Hypoxia-inducible factor (HIF1α) gene expression in human shock states
1 Service d'anesthésie et de réanimation, Hôpital Nord, Assistance Publique-Hôpitaux de Marseille, Chemin des bourrely, 13915, Marseille, France
2 URMITE, CNRS U7278, INSERM U1095, Faculté de médecine Timone, Aix-Marseille Univ, Boulevard Jean Moulin, 13385, Marseille, France
3 Laboratoire de Biochimie et Biologie Moléculaire, Hôpital Nord, Assistance Publique-Hôpitaux de Marseille, Chemin des bourrely, 13915, Marseille, France
4 Centre d'Investigation Clinique, Hôpital Nord, Assistance Publique-Hôpitaux de Marseille, Chemin des bourrely, 13915, Marseille, France
Critical Care 2012, 16:R120 doi:10.1186/cc11414Published: 10 July 2012
Hypoxia-inducible factor-1 (HIF1) controls the expression of genes involved in the cellular response to hypoxia. No information is available on its expression in critically ill patients. Thus, we designed the first clinical study in order to evaluate the role of HIF1α as a prognosis marker in patients suffering from shock.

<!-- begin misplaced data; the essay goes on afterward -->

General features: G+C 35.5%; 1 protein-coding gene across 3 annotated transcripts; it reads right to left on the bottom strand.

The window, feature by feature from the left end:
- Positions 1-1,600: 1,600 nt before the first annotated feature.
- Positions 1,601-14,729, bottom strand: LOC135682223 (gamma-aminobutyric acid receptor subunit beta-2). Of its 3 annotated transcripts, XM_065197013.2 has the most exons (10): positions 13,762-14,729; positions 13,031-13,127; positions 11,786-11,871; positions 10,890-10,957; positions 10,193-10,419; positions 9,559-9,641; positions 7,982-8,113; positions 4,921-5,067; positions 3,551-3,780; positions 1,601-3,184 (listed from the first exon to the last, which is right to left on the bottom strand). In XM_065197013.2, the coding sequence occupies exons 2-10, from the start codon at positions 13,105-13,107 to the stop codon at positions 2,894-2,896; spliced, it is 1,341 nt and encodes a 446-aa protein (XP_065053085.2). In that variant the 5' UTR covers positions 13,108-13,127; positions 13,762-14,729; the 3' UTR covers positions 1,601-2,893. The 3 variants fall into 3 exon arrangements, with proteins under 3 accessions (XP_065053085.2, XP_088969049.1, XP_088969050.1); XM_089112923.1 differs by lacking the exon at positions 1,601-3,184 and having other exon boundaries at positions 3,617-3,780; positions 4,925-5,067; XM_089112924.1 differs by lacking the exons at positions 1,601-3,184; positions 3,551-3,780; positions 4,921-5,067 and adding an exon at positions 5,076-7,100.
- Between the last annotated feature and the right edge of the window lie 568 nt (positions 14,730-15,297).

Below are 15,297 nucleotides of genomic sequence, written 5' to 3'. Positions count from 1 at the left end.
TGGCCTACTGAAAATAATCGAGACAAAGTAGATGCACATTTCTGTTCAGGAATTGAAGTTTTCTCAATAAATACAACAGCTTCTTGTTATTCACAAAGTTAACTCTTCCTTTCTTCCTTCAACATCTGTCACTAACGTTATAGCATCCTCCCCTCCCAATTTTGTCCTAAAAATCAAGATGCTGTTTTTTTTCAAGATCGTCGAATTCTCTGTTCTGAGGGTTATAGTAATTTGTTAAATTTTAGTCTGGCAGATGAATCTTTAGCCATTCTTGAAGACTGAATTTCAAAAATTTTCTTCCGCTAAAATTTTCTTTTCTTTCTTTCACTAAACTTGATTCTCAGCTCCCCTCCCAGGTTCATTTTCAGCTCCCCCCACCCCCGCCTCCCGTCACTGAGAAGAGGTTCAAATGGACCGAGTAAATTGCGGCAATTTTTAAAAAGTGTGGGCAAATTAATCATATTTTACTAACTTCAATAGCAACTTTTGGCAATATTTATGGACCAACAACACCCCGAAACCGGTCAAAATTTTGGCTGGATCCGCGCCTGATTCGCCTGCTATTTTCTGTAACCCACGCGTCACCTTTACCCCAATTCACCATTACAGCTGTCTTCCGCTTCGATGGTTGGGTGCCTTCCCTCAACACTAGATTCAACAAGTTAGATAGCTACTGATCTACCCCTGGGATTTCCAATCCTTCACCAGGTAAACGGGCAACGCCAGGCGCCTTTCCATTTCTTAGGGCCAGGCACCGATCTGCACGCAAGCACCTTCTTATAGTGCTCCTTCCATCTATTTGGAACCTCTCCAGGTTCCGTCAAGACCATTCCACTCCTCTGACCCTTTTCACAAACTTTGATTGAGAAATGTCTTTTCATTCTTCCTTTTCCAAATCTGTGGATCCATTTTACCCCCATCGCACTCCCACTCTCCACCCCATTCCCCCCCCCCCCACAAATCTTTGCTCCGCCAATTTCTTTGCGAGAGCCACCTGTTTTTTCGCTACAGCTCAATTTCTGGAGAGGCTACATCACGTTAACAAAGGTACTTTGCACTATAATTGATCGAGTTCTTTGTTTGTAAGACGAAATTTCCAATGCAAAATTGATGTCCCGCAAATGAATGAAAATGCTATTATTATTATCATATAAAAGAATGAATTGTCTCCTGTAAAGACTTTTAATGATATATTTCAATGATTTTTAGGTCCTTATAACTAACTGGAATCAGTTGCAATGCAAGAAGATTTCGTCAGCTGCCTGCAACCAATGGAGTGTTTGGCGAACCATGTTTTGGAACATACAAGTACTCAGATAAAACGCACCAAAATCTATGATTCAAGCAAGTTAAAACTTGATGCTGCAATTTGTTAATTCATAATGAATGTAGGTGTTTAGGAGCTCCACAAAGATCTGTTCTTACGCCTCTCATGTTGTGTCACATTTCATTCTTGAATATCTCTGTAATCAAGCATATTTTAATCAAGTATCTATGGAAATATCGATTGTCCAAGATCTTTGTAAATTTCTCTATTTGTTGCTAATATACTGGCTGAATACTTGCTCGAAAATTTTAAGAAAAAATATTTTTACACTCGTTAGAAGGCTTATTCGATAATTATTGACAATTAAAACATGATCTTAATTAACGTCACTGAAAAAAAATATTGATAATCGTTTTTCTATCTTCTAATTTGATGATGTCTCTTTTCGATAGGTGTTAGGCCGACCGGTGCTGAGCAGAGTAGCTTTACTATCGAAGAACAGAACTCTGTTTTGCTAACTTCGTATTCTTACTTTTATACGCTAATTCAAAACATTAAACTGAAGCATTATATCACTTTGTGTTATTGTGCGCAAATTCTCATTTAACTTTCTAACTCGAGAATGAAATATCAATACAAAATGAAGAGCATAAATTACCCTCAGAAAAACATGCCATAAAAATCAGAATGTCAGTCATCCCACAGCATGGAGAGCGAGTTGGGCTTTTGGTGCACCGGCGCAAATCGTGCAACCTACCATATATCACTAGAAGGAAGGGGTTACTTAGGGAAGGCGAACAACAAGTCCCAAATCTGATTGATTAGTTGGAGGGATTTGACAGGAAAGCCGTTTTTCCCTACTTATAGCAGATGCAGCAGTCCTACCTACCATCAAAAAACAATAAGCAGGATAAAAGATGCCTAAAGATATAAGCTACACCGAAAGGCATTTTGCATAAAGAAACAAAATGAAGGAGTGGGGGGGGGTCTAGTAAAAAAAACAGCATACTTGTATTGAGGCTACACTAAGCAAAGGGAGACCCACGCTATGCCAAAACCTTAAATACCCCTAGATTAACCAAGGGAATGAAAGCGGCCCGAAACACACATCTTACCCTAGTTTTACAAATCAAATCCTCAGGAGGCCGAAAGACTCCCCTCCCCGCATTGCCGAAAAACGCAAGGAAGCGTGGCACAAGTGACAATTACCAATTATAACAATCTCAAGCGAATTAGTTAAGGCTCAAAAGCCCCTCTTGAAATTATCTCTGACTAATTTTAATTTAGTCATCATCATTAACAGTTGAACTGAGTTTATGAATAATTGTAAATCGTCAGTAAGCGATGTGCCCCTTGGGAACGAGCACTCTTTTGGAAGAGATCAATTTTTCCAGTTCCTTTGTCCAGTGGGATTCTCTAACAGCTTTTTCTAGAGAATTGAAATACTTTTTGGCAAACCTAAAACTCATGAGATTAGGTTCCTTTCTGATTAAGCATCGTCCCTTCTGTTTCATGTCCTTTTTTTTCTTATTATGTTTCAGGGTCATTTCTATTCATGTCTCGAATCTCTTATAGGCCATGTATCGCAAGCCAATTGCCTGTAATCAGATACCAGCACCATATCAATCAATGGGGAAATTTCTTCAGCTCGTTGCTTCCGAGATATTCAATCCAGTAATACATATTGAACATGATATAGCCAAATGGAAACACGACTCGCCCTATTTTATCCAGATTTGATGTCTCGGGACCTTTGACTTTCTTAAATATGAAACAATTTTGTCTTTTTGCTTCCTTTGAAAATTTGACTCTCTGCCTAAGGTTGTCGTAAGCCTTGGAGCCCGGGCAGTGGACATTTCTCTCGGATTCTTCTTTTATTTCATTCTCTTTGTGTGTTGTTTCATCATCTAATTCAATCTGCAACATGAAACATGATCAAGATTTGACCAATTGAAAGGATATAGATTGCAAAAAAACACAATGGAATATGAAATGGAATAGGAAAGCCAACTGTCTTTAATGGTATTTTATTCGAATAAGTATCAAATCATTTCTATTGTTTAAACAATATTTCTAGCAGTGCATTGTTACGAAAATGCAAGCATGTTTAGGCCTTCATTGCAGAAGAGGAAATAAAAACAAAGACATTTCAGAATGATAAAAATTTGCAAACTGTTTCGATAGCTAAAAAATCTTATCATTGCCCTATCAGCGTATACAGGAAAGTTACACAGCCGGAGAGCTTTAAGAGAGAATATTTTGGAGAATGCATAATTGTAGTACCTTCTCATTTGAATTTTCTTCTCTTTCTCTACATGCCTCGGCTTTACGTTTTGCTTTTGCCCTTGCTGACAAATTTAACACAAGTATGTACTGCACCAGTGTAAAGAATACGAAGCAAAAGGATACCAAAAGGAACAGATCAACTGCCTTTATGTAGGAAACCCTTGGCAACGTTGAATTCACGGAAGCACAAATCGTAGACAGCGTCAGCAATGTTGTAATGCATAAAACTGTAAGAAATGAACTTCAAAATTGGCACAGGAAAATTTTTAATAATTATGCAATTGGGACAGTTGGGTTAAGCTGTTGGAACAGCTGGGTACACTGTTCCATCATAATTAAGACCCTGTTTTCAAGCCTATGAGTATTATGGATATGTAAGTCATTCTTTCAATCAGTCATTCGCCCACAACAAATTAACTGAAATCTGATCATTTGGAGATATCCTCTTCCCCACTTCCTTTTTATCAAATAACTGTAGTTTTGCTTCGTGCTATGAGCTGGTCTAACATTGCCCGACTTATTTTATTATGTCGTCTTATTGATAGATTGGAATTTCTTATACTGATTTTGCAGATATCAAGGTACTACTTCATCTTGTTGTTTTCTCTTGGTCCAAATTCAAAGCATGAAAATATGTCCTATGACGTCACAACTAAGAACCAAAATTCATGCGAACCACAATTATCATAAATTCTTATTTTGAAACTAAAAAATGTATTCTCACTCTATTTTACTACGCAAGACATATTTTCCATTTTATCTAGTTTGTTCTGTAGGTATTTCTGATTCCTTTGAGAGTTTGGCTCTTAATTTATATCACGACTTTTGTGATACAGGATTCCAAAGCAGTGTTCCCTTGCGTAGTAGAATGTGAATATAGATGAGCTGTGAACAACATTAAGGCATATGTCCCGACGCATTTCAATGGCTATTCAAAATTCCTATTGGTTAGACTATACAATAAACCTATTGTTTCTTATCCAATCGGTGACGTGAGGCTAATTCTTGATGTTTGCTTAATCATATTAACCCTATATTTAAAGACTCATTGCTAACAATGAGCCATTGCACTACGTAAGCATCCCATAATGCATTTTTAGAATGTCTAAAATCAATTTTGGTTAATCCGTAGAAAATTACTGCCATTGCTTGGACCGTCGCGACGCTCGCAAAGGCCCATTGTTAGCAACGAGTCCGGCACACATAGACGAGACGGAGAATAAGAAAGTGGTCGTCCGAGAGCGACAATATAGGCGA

Fifty consecutive adult patients with shock and 11 healthy volunteers were prospectively enrolled in the study. RNA was extracted from whole blood samples and expression of HIF1α was assessed over the first four hours of shock. The primary objective was to assess HIF1α as a prognostic marker in shock. Secondary objectives were to evaluate the role of HIF1α as a diagnostic and follow-up marker. Patient survival was evaluated at day 28.
The causes of shock were sepsis (78%), hemorrhage (18%), and cardiac dysfunction (4%). HIF1α expression was significantly higher in the shock patients than in the healthy volunteers (121 (range: 72-168) versus 48 (range: 38-54) normalized copies, P <0.01), whatever the measured isoforms. It was similar in non-survivors and survivors (108 (range 84-183) versus 121(range 72-185) normalized copies, P = 0.92), and did not significantly change within the study period.
The present study is the first to demonstrate an increased expression of HIF1α in patients with shock. Further studies are needed to clarify the potential association with outcome. Our findings reinforce the value of monitoring plasma lactate levels to guide the treatment of shock.